As Emily Dickinson’s poem reminds us, “The soul selects her own society,” and sometimes it’s an odd fit. The most vivid demonstration of this comes in the footage from a night at the 1968 Copenhagen Jazz Festival. Art Blakey’s Jazz Messengers take the stage for a full set. Next is Max Roach, who performs a briefer solo set. Then the Elvin Jones Trio, with Joe Farrell and Jimmy Garrison, does a full set. Then comes Sunny Murray for a solo set.
Unlike the other acts that were set up more centrally on the stage, Murray’s kit is set up far stage left near the curtains. He walks out and apologizes while he finishes setting up and adjusting his kit. Then he begins straight away, working the kit and himself up with full force, adding to it that otherworldly vocal moan heard on his recordings with Ayler. It’s both fascinating and disturbing to watch, as Murray’s facial expressions continuously flicker between roar and grimace for nearly the full, brief set, which ends abruptly when Murray loses the grip on the drumstick in his right hand (which, it should be remembered as he tells Jason Weiss in Jazz Times, was missing parts of his middle fingers due to an accident Murray suffered while working in a Philadelphia steel factory).
He bows and walks off to decent applause, and as members of the previous groups return to the stage, it becomes clear that a jam session will conclude the proceedings. With Blakey and Jones already behind their kits, Murray rejoins the stage for an up-tempo bop number, playing along for part of it, given a solo opportunity by the others, and at times just sitting out. The number concludes and the audience applauds enthusiastically, which Murray receives while taking his place standing side-by-side with Jones.
The two or three years Murray spent working through the ranks or hard bop, as he described to Dan Warburton in 2000, were significant, but far more valuable were the few years after that time he spent woodshedding with a pianist who lived in the same lower Manhattan loft, Cecil Taylor. That work bore immediate fruit, though the 1960 recordings for Candid originally omitted tracks that included Murray, and the 1961 Impulse recordings were released under the banner of the Gil Evans Orchestra.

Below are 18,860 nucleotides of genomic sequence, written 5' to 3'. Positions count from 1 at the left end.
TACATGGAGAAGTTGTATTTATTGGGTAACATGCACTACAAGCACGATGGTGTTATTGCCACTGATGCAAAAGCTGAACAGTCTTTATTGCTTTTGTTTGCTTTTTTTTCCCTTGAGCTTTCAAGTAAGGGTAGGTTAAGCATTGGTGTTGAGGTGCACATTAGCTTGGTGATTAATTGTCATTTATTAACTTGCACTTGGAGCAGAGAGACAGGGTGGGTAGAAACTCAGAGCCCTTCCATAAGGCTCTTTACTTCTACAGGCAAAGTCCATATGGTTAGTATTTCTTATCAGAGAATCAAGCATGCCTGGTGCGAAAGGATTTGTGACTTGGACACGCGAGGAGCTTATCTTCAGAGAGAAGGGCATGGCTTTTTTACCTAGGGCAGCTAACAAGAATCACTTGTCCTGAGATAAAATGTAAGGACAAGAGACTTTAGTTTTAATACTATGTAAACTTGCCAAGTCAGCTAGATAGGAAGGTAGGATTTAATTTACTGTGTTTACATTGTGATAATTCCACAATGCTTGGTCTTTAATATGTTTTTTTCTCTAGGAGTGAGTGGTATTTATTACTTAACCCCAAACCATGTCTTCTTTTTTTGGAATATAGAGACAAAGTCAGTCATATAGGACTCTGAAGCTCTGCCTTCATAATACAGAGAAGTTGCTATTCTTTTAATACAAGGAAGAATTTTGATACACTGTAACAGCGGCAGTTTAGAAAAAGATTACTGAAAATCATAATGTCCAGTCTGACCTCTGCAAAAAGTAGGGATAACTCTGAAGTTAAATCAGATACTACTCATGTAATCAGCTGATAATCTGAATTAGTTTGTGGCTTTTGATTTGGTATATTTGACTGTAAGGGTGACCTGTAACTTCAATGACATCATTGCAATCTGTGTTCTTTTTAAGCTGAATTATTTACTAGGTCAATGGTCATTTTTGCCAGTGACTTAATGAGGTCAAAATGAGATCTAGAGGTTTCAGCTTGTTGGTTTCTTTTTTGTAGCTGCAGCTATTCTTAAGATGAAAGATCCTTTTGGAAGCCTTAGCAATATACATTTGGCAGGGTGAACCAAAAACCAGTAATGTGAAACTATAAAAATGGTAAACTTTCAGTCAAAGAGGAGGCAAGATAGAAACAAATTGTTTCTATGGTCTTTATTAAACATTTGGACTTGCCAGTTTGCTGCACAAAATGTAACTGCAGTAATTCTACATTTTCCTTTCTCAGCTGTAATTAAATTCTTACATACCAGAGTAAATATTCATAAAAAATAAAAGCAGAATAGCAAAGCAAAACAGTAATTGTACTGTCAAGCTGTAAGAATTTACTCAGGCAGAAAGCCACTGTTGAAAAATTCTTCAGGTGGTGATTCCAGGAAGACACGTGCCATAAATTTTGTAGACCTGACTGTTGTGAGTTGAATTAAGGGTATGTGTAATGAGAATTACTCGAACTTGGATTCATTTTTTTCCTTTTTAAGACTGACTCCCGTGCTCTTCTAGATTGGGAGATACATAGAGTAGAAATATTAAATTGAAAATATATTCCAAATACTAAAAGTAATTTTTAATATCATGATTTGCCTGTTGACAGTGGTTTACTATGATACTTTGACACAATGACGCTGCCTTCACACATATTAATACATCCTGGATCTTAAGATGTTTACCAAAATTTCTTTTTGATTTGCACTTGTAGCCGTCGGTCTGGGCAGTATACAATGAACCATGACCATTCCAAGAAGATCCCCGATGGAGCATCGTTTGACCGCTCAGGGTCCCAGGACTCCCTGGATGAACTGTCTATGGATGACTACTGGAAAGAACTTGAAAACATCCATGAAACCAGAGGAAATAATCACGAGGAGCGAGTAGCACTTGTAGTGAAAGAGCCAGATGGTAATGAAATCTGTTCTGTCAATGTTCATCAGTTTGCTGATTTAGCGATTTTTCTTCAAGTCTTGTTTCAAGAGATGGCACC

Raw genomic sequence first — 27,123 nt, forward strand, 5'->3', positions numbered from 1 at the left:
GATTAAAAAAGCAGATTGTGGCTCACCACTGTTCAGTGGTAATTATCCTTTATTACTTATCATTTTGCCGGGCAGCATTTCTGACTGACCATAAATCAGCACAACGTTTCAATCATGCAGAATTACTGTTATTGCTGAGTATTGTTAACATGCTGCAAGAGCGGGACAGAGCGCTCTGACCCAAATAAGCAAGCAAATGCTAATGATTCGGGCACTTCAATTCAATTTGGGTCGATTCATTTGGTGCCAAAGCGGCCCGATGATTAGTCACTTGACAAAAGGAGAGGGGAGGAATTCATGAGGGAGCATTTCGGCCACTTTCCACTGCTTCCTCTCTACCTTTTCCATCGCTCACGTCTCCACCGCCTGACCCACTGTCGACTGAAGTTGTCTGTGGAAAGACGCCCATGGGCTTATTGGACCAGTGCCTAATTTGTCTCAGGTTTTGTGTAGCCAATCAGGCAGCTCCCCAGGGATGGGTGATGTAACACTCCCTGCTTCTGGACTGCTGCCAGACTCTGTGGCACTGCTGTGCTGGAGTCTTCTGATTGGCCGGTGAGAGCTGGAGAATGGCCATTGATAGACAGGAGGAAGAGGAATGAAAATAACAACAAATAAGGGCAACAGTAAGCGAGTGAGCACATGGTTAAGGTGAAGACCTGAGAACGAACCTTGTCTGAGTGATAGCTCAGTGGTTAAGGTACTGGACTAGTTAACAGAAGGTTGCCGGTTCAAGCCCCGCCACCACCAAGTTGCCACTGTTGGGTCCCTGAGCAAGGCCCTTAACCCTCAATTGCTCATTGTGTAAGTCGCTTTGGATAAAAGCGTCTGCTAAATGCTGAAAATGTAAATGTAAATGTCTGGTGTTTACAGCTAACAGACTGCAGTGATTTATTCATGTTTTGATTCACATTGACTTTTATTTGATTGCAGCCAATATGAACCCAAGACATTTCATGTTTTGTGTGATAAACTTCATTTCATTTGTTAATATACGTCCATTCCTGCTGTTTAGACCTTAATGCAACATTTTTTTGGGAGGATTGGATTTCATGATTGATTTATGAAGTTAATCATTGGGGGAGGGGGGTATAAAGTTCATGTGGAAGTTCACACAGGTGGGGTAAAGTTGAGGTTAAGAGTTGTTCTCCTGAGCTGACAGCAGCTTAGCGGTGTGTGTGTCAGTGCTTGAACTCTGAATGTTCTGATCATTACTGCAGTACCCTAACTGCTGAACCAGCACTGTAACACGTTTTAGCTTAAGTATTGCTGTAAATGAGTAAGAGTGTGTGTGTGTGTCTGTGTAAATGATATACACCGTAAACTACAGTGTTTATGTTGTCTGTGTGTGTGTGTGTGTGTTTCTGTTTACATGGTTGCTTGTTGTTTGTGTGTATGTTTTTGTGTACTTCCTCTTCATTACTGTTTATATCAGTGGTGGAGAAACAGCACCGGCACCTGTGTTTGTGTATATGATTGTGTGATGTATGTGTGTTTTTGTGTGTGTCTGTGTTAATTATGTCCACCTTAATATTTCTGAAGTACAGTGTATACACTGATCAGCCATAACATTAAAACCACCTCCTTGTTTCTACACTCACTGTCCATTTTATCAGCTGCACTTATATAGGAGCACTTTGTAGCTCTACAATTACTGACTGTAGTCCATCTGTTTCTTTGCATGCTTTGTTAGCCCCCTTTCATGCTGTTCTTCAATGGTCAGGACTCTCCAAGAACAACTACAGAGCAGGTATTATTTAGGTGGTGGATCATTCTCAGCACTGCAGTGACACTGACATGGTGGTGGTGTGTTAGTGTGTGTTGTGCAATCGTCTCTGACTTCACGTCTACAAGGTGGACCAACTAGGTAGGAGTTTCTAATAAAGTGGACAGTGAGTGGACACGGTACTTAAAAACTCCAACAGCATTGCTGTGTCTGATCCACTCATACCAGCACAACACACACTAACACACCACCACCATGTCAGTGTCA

From the November 1962 recordings at the Cafe Montmarte, Copenhagen, to the July 1964 Spiritual Unity session, Murray demonstrates not only a clearly formed style but a versatility in adapting that style to different players. With Taylor, Murray settles into something like a heartbeat’s THUMP-thump pulse, combined with the gallop of a thoroughbred horse or possibly a bucking bronco. With Ayler, however, those snare drum WHAPs are more clearly an insistently setting up those spatial densities and reverberations I talked about earlier.
Murray’s first sessions as a leader remain impressive in their own respects. Sonny’s [sic] Time Now sounds almost identical to its contemporary Ayler Quintet recordings except that the compositions are all Murray’s. Thus it’s a rare delight to hear Ayler as a sideman soloing along with the bandleader’s tunes. Murray’s self-titled ESP-Disk date would be worthwhile solely for debuting both Byard Lancaster and Jacques Coursil. The additional saxophonist here, Jack Graham, appears not to have made any additional recordings.
Such was part of the pleasure in revisiting the Murray recordings I could this past week–as with so many contemporary outlier artists, his back catalog is in shambles. Michael Ehrlers made a fine choice reissuing 1969’s Big Chief on his Eremite label, and excellent international octet session including another one-off appearance, this time by poet Hart LeRoy Bibbs.
I find the late-1960s free-jazz blowing sessions found mostly on BYG and a few other labels to be a mixed bag, tainted by the stories advanced by Murray and others of BYG’s lack of payments to the artists and other gangster tactics. I was only able to revisit his sideman sessions during this period, not his leader dates, but the clear standouts to me are Dave Burrell’s Echo and Clifford Thornton’s Ketchaoua. These are very well balanced performances: Burrell splits the album with side one’s title track blowing session and side two’s aptly-titled “Peace,” which features a simple major scale as its main theme. Thornton’s offering as balance throughout, with fierce blowing tempered by expansive space and assorted percussion.
One odd contribution Murray makes during this period is to the Black Gypsy and Pitchin’ Can session, partly under the joint leadership of Archie Shepp and blues harmonica player and singer Chicago Beau (who also featured on some contemporaneous Art Ensemble of Chicago recordings). The title track of “Black Gypsy” calls for a 4-bar backbeat, which Murray never quite sustains. Shepp plays soprano sax exclusively here, to which I have no objection as some critics do; the other reed player acknowledge though, Noah Howard, remains in the altissimo register for the entire track.